Making a Good Impression

When Alissa Bell left her L.A. corporate job in the fall of 2010 and returned home to San Benancio Canyon, she was guided by a very specific mantra: be creative.  She started a blog in which she explored some of her favorite topics: fashion, gardening, cooking, design.  She took a creative writing class at MPC.  Most of all, she thought about paper.  Before long, she was studying letterpress printing at the San Francisco Center for the Book, meeting with Napa master printer Glen Bower, and searching for a press of her own.

Today, Alissa Bell Press occupies a small warehouse space near the Marina airport.  Her letterpress, a 1919 Chandler & Price built in Cleveland, sits next to a California jobcase containing slim wooden drawers of letters, waiting to be arranged into words.  Though only in business a few months, Bell is already busy printing wedding invitations and business cards for people who want to send a specific message: this is important.

Letterpress printing speaks to the ancient belief that words have not only meaning, but substance.  When you hold in your hand a piece of paper and you can see the words printed on it in three dimensions and can move your finger across the words and feel them as something real, the words take on a weight and value that is both literal and symbolic.  As more and more of our reading and writing happens on screens—screens in which our words seem to float, untethered, easily erased—it’s not surprising that the art of letterpress printing is undergoing a rejuvenation.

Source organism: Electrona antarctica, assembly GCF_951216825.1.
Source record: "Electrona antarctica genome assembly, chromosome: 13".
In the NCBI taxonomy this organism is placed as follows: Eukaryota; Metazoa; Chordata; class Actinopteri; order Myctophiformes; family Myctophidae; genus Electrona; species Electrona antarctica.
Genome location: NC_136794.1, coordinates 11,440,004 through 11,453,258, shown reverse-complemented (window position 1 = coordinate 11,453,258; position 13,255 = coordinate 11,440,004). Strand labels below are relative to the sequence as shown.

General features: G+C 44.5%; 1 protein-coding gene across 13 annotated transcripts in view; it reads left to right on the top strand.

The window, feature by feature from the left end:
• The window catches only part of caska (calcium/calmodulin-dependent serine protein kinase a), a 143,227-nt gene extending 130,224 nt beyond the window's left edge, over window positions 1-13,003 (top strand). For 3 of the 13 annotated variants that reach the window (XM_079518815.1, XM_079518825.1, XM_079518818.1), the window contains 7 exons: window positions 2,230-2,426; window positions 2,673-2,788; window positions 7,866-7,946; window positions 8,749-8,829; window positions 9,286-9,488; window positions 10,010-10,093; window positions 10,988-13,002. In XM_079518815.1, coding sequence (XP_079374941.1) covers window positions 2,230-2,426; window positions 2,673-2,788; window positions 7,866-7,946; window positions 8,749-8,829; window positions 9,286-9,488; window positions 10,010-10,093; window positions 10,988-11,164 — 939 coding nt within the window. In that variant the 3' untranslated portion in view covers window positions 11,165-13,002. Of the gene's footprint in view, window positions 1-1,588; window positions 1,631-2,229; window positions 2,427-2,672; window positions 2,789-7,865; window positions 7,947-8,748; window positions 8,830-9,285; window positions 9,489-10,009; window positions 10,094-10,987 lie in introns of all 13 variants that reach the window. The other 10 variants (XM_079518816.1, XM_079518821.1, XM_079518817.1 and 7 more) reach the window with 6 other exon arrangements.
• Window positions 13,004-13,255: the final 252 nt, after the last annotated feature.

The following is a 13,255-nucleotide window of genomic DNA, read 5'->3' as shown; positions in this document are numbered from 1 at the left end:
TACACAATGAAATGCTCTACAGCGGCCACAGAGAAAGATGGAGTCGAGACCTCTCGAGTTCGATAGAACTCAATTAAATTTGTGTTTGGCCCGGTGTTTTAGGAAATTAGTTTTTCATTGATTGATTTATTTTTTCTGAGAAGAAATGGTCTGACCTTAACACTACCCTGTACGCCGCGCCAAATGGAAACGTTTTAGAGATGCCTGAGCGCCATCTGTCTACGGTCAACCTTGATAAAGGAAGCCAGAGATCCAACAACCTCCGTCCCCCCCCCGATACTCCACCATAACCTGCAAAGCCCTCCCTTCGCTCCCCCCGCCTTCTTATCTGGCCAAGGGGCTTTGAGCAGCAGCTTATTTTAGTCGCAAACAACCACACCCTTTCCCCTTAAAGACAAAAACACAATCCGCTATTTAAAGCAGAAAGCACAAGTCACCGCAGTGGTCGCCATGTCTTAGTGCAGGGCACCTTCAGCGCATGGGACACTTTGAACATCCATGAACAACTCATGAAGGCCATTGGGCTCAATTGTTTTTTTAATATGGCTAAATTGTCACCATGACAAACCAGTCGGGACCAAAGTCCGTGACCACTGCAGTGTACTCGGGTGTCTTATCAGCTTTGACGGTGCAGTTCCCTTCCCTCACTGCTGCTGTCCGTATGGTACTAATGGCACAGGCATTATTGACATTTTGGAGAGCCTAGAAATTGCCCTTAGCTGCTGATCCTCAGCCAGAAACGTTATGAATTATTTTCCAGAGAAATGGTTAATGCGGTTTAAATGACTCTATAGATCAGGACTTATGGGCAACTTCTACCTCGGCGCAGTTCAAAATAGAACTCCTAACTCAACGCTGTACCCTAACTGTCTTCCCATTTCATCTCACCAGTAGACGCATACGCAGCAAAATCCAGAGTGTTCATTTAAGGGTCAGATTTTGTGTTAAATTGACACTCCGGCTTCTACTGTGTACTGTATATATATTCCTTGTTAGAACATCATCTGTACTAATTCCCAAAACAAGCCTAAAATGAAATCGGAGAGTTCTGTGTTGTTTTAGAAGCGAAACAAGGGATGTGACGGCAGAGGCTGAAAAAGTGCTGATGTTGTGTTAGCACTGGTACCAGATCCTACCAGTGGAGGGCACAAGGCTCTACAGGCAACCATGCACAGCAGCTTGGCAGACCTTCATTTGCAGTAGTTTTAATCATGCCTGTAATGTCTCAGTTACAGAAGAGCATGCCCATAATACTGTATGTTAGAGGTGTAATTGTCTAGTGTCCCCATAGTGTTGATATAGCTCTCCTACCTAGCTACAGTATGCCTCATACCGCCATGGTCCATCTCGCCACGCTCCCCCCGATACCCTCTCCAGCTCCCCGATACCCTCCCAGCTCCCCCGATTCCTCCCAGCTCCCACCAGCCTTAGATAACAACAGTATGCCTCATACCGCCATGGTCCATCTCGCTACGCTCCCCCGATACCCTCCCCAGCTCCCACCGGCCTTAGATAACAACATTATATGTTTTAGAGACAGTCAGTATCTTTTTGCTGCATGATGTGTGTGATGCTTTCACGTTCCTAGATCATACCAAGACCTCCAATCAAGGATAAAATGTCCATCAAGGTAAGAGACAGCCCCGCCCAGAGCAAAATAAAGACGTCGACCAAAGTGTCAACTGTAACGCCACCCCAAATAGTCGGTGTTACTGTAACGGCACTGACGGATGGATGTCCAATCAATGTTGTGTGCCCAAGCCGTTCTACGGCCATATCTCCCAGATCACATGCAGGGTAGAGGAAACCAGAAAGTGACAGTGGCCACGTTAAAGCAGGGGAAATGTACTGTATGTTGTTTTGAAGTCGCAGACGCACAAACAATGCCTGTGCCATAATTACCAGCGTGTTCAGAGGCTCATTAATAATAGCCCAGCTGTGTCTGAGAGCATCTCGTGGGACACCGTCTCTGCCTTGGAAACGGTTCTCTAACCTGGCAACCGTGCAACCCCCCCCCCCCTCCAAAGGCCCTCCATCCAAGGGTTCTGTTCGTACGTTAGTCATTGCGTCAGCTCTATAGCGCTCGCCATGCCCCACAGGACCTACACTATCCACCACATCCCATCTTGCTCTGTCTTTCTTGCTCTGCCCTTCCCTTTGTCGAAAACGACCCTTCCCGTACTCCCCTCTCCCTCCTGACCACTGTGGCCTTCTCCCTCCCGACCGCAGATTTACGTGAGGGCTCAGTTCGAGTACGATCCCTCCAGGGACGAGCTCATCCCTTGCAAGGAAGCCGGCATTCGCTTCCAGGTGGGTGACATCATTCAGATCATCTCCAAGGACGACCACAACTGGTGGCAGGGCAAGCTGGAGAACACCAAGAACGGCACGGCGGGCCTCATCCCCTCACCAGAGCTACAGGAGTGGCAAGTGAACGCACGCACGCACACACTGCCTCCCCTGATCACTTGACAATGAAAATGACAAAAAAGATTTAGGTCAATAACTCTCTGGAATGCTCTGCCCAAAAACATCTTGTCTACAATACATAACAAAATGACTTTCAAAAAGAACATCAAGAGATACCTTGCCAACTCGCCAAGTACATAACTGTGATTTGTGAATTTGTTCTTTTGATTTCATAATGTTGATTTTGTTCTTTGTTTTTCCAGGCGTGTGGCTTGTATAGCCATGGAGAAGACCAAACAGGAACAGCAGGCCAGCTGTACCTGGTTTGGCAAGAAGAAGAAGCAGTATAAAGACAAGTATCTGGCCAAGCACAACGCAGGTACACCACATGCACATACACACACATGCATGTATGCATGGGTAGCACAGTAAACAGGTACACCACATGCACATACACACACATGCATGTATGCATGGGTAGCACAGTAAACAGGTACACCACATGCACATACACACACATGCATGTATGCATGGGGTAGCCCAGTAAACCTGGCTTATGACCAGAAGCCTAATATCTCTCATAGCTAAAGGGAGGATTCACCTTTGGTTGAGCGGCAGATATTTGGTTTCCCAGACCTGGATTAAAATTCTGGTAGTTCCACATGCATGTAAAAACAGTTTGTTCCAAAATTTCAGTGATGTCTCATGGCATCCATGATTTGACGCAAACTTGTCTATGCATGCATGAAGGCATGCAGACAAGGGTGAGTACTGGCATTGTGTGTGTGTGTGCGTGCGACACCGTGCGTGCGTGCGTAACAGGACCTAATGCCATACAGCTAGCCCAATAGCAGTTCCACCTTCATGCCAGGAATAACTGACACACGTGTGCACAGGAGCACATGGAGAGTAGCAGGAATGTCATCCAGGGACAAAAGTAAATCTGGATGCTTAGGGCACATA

Bell enjoys the meeting of old and new technologies in letterpress printing.  In addition to using the traditional letters in her California jobcase, she also works with a company in New York to design custom-made handset designs for more contemporary or individualized styles.  She also has fun with color.  “I can mix any color in the rainbow,” she says.  “It’s really fun to play with colors and stay as custom-designed as possible.”

Bell investigated numerous paper sources before settling on a small paper mill in Holyoke, Massachusetts.  “In yumminess it’s just a little yummier,” she says.  I watch her print a wedding announcement card in cool silvery ink, first with a light impression, then a second one with a slightly heavier imprint.  The contrast is striking.  In studying printmaking, Bell learned that traditionally the ink would lie gently on the page, “like a kiss,” she says.  Today, many people are looking for a heavier impression, which highlights the handmade, unique quality of letterpress printing.

“I love giving people tools to communicate,” she says.  “I love paper, envelopes, sending mail, getting mail, magazines, all of it!”  When Bell was a girl, her mother made sure that she and her sisters always sent thank-you notes for gifts.  “I wish more people wrote letters today,” she says.  “It’s a lost art.”  She hopes one day to create a website that will be a resource for letter-writing.

For now, she is focused on her press.  “There’s definitely a learning curve,” she says.  “It’s a one-woman show.  I mess up and I just have to be okay with that.”  Bell says that the MPC creative writing class (which is where I met her) was a big step.  “It was my first writing class ever, and I felt vulnerable putting my work out there.  But I was able to get over that and share my work and be happy with it.”  Her favorite part of the job?  “I love working with clients,” she says, “helping them make their vision a reality.  And I love being alone in the studio, working on prints and listening to podcasts and feeding peanut butter to Barley the dog.”  Sounds to me like what life can be when you say be creative to yourself, and then just do it.